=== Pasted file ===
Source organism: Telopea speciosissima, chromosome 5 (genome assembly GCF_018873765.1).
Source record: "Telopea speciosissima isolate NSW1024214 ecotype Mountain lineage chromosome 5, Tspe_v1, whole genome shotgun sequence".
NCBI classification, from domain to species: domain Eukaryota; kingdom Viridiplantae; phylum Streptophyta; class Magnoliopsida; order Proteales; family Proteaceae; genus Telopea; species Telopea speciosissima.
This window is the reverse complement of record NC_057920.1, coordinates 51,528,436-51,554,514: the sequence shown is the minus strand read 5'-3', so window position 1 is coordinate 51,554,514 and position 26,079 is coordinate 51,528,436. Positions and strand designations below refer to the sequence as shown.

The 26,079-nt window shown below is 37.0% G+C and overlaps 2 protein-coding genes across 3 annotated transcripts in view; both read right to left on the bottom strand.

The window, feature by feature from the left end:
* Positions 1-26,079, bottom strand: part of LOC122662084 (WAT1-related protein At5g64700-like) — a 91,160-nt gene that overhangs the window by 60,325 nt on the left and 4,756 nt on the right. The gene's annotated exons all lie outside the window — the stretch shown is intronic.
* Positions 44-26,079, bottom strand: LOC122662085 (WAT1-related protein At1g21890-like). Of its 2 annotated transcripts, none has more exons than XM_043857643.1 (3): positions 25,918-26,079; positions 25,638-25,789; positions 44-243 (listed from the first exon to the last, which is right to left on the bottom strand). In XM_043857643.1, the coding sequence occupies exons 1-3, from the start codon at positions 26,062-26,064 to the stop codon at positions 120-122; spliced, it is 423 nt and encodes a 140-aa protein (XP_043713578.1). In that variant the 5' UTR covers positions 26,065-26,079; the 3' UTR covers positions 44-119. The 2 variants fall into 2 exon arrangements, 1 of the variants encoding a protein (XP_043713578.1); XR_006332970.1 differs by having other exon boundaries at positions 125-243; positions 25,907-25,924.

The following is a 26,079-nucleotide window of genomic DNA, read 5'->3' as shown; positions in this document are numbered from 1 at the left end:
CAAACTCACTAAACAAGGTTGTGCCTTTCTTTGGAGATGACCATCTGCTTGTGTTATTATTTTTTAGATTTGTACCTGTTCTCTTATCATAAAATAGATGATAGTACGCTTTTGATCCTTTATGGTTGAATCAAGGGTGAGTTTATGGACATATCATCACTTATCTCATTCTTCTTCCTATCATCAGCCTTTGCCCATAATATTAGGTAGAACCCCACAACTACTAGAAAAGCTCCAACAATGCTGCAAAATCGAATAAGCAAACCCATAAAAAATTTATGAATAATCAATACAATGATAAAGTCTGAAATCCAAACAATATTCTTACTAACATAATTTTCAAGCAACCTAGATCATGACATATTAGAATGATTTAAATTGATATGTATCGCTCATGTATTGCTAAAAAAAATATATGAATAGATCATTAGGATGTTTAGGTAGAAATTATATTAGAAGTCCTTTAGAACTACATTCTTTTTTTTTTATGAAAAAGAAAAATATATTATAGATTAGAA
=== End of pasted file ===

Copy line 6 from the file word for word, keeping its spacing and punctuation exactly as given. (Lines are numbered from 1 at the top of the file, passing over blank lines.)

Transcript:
The window, feature by feature from the left end: